Earlier this month Dell made a significant announcement about virtualizing workstation-class workloads supported by end-to-end reference architectures and a Center of Excellence (CoE) that provides support for certifying the solution with key applications for this class of users. This followed the guest blog posting and subsequent Dell release of new capabilities* around Citrix® XenDesktop® 7.1, including support and guidance via tested reference architecture for small office (with Dell VRTX) to full-scale enterprise class capabilities. It also included the release of support for vGPU and NVIDIA K1/K2 cards with Citrix XenServer®, which was highlighted in this December blog posting.
The common theme in all three announcements is graphics. Why is this significant? Because achieving broad user acceptance of VDI means delivering a graphics experience that's 'good enough' for every workload; for VDI, graphics performance IS the 'killer app'. And a story involving a viral video helps illustrate this.
At Dell World in December, a customer from a Fortune 100 corporation witnessed the current state of Citrix XenDesktop virtual desktop performance on Dell infrastructure through a variety of demos on the Expo floor. What concerned him most was the graphics experience that his "normal" desktop users would have. To demonstrate this, he asked to watch "What Does the Fox Say?" on YouTube. As it played, the quality of the graphics made it evident to him that Dell with Citrix could deliver a VDI experience that his users would embrace.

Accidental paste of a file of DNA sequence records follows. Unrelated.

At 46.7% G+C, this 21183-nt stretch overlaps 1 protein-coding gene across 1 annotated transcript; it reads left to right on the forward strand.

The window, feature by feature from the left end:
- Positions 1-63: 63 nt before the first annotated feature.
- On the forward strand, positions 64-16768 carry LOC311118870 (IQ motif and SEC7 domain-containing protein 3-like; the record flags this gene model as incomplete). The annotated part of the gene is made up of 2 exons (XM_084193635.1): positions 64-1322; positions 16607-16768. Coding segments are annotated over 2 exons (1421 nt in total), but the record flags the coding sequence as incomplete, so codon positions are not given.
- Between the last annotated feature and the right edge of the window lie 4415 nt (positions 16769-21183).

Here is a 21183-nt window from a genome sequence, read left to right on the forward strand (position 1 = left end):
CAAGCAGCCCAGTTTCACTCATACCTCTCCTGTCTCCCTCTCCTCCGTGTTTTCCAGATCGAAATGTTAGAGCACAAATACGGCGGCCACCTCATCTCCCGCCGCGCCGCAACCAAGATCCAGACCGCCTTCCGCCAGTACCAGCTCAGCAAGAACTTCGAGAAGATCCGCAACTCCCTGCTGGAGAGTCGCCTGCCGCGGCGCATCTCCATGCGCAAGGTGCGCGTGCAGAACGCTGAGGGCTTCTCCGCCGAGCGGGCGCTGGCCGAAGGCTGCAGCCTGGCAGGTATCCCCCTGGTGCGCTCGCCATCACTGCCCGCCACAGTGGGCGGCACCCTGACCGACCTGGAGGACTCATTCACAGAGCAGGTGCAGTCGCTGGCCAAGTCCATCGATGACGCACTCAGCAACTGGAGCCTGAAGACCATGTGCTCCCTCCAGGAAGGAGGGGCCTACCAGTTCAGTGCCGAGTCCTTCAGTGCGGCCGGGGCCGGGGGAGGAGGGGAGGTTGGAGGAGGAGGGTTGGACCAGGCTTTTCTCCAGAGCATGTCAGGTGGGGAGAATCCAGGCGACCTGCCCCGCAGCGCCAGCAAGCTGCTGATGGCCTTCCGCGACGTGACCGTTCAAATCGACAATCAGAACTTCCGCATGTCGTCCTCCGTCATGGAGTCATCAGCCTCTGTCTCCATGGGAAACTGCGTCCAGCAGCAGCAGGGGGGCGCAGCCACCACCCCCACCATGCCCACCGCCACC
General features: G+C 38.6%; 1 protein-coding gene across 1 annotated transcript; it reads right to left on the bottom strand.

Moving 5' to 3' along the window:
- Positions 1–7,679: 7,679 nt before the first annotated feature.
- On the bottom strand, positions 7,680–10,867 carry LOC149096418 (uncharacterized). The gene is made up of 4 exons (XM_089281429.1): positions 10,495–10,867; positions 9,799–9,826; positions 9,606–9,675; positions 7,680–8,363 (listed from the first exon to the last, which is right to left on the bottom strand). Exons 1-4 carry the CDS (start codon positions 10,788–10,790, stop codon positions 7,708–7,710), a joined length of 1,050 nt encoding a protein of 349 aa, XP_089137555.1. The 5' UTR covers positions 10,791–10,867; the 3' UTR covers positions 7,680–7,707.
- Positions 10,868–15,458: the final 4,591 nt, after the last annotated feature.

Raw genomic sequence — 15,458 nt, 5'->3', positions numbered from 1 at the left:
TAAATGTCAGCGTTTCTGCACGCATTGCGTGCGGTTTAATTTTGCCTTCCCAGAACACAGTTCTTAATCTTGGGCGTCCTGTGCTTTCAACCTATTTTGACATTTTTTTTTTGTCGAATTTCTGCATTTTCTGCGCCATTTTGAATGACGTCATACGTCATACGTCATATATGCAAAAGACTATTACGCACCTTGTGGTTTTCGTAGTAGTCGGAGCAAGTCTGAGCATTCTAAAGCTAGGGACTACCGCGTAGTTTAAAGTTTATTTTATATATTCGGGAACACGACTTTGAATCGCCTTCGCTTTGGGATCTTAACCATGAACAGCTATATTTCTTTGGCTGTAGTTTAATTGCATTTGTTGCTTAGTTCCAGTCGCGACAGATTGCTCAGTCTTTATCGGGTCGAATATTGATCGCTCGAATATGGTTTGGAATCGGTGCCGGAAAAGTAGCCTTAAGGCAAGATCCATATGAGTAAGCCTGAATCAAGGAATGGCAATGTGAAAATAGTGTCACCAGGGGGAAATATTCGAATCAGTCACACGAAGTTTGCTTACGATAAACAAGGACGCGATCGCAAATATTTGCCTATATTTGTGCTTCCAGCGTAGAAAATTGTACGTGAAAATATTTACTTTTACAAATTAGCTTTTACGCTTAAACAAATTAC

So unlike what the fox says, it's no ancient mystery that user acceptance is the controlling factor in widespread adoption of VDI. Bringing together overall improved application and graphics performance with a tested reference architecture and new features* in this new release grows the benefits of VDI while making it possible to drive increased user acceptance.
* Additional new features and capabilities include the next version of the "Active Deploy" feature which cuts the deployment of XenDesktop to 90 minutes from 1-1/2 days, a SAN-less configuration based on Dell M620 Blade Servers (M1000e chassis and SSD hard drives), guidance for the use of Atlantis ILIO for high IOPS with persistence, and a new program to support Dell sales through channel (good news for organizations which rely on these partners as trusted advisers).